Teel Plastics Participates in Wisconsin’s Youth Apprenticeship Program

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From left to right: Extrusion Production Manager Craig Harsch, Apprentices Evan Woodruff and Caitlyn Shackleford, HR Manager DeeAnna Deane, Extrusion Operations Supervisor Jesse Phillipi, and Maintenance Manager Dustin Steinhorst.

Teel Plastics understands that skilled labor in technical fields can be hard to find, and that this makes the support of technical education especially important in today’s economy. Participating in apprenticeship programs is one way for employers to help ensure the need for technical talent will continue to be met in their businesses and industries. Apprenticeships, beneficial to businesses and students alike, can help accelerate the entrance of trained, practically experienced technical workers into the labor force.

Teel is pleased to participate in Wisconsin’s Youth Apprenticeship (YA) program to continue to grow manufacturing’s talent pipeline. Teel has a “strong belief in apprenticeships,” said DeeAnna Deane, Teel’s training specialist. “Youth apprenticeships,” Deane added, are an “inexpensive way for students to grow into a good paying and rewarding career.”

Wisconsin’s YA program allows high school juniors and seniors to gain paid experience and academic credit for work in a chosen career pathway while they take related coursework. School districts may choose to opt in to the program with funding from Wisconsin’s Department of Workforce Development. Upon completion, apprentices receive a Certificate of Occupational Proficiency signed by Wisconsin’s secretary of state.

The program has successfully placed students into paying careers. David Anliker, technical education instructor at Reedsburg Area High School, oversees the apprentices from his school.  “Most of our students are offered employment after graduation,” he said, adding many students “are three to five years out still working at the same employer where they apprenticed.”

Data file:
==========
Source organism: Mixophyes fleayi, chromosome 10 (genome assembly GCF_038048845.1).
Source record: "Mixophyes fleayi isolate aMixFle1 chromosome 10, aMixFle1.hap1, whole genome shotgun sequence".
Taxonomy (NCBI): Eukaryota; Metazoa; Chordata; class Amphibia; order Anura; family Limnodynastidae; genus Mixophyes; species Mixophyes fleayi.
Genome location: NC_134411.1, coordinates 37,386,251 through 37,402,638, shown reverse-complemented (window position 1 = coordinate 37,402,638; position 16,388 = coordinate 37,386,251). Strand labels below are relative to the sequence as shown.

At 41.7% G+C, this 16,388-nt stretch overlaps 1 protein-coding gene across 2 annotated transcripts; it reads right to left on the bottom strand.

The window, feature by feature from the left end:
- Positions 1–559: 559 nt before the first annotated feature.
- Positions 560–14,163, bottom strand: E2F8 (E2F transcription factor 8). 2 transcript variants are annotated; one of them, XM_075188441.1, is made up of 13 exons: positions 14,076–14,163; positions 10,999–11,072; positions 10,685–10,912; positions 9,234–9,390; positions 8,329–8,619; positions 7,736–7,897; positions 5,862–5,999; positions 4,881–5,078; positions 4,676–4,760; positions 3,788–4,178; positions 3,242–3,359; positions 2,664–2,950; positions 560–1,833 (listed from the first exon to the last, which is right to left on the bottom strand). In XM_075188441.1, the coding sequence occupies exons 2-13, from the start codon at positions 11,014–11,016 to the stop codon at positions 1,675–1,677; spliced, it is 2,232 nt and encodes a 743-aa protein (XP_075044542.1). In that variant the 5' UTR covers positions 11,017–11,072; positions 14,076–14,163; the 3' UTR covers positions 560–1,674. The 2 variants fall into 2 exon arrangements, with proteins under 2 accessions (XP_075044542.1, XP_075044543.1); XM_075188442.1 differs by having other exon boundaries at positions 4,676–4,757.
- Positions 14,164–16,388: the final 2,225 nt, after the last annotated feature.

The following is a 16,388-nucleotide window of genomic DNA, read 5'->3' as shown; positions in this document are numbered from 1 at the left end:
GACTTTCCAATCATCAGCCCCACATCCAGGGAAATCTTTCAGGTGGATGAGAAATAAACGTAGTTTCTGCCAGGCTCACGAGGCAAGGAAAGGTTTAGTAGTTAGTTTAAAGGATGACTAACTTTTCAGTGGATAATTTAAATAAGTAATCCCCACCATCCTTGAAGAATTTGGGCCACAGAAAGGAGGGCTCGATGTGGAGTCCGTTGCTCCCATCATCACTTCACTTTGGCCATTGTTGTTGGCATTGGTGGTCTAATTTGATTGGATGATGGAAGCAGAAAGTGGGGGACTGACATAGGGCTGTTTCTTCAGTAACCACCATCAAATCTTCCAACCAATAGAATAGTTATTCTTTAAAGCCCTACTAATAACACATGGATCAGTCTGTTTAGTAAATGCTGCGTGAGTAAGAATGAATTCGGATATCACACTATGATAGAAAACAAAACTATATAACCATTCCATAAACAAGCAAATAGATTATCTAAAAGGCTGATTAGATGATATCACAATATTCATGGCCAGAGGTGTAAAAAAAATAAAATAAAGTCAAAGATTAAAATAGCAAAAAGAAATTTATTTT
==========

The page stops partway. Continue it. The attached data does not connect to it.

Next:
Currently, Teel employs two Youth Apprentices, both students at Reedsburg High. One, Evan Woodruff, works in the Maintenance Department under Maintenance Manager Dustin Steinhorst. The other, Caitlyn Shackleford, works in the Production Department under Extrusion Operations Supervisor Jesse Phillipi. Evan and Caitlyn are not unfamiliar with the industry, as they each have a parent who works in manufacturing. Both apprentices have impressed Teel staff with their work ethic and eagerness to learn.

Evan Woodruff on Teel’s production floor

“Evan has been a valuable asset to our maintenance department. He has a great attitude and works great with all our team members….We look forward to Evan’s development as he works full time over the summer, and we hope to be a driving force for him to consider a career in manufacturing,” said Steinhorst. As for Caitlyn, she “has been a joy to work with,” said Phillipi. “She is always on time and comes into work with a positive attitude. While she is here at work she takes the initiative to learn new things and is always looking for ways to improve. You can really tell that Caitlyn is a go-getter. She is always wanting to do more and more every day and looks for the difficult tasks so she can master them.” 

Evan and Caitlyn have enjoyed their time at Teel, and agree it’s been a helpful learning experience. Evan likes the wide range of work he has been assigned so far. “In my department,” he said, there are “so many varieties of projects to do.” It’s “different every day.” 

 

Teel apprentice Caitlyn Shackleford and her Reedsburg Area High School instructor and mentor David Anliker

“I’m just more of a hands on person,” said Caitlyn, describing what drew her to manufacturing. She is enjoying her work on the production line, and especially enjoys the work of tearing down the machines at the end of the day. 

Teel is glad to have Evan and Caitlyn onboard and encourages other students and businesses to get involved in the YA program.